Tag Archives: federal shutdown

CEI Podcast for October 3, 2013: The Federal Shutdown

Have a listen here.

For the 17th time since 1976, the federal government has shut down over a partisan fiscal squabble. Vice President for Strategy Iain Murray gives his thoughts on how it happened, what the consequences will be, and what is at stake.

Much Ado about Nothing: Budget Cut Edition

Democrats want the federal budget to be about  $3,730,000,000,000. Republicans want it to be about $3,630,000,000,000. As with many other issues, the difference between the two parties is less than three percent. Even so, it nearly led to a federal government shutdown.

The deal that the two parties recently struck to avoid a government shutdown meets somewhere in the between. It is advertised as cutting $38.5 billion of spending. But on closer inspection, it would actually cut $14.7 billion. That would cut total federal spending by 0.39 percent.

I have a hunch that even those small cuts may not actually happen. This blog post I wrote in 2005 explains why.

The rules of the game in Washington are severely stacked in favor of spending increases. Presidents Bush and Obama grew the federal government by about 100 percent in only a decade with little political pain. And it apparently takes the specter of a government shutdown to reduce spending by 0.39 percent.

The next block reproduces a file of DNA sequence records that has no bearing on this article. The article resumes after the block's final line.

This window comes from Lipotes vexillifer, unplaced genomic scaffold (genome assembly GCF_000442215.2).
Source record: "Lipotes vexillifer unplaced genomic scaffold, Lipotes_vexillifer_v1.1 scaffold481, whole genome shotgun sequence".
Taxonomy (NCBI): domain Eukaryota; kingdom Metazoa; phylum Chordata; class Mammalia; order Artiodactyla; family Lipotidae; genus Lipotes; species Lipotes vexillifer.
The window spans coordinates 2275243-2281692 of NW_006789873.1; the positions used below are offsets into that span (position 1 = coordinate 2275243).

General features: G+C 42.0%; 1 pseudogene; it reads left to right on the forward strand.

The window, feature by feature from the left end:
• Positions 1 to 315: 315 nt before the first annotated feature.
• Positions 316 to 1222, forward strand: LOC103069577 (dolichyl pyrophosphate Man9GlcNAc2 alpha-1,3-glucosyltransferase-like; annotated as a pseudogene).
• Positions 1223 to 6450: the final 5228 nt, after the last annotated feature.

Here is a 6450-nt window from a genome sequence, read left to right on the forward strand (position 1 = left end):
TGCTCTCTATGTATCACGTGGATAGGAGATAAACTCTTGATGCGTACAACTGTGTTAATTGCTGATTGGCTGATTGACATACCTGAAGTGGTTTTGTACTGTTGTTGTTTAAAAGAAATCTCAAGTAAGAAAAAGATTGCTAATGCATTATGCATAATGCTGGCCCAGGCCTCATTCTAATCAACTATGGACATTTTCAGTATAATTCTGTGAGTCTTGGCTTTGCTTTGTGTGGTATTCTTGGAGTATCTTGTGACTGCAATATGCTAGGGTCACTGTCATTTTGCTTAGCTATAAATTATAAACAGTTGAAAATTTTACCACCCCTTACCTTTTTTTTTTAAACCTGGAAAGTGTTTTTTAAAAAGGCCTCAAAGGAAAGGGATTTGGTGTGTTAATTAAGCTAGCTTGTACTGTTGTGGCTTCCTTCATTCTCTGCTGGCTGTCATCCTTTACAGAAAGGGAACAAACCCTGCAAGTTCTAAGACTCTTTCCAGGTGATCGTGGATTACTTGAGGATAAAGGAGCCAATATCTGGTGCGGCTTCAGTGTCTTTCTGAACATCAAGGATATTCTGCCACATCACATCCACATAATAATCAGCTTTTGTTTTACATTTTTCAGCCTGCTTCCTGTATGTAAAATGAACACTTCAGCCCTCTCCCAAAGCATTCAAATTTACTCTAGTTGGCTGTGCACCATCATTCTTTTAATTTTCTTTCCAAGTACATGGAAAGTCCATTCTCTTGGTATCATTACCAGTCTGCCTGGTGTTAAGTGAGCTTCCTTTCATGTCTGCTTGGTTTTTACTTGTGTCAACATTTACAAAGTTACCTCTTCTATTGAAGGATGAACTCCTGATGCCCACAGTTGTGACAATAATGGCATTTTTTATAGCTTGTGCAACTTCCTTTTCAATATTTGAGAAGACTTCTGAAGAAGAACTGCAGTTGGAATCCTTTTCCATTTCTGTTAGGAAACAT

If anyone is looking for a reason for fundamental institutional reform, that would be a big one.

Federal Government Shuts Down Due to Snow

Few people outside of the DC area are likely to notice, but the recent snowstorm shut down the federal government today. Another big snow is on the way, so the feds are also taking tomorrow off.

The Washington Post reports:

Official estimate [sic] that closing the federal government for a day due to the weather costs roughly $100 million in lost productivity and opportunity costs, meaning this weekend’s storm will have potentially cost taxpayers at least $250 million, for last Friday’s early dismissal and Monday’s and Tuesday’s closures.

That is dwarfed, of course, by the opportunity costs of having a $3.8 trillion federal government in the first place. Not to mention the productivity losses.The federal government spends $49.1 billion enforcing regulations that cost nearly $1.2 trillion. if even half of that were freed up, imagine the good that would come of it.

The billions and billions of dollars spent on earmarks and stimulus would do far more good if that money stayed in the productive sector, subject to the self-correcting mechanisms of profit and loss.

In short: America benefits when Washington busybodies take a few days off. So enjoy it while it lasts.

There is great wisdom in Mark Twain’s famous adage: “No man’s life, liberty, or property are safe while the congress is in session.”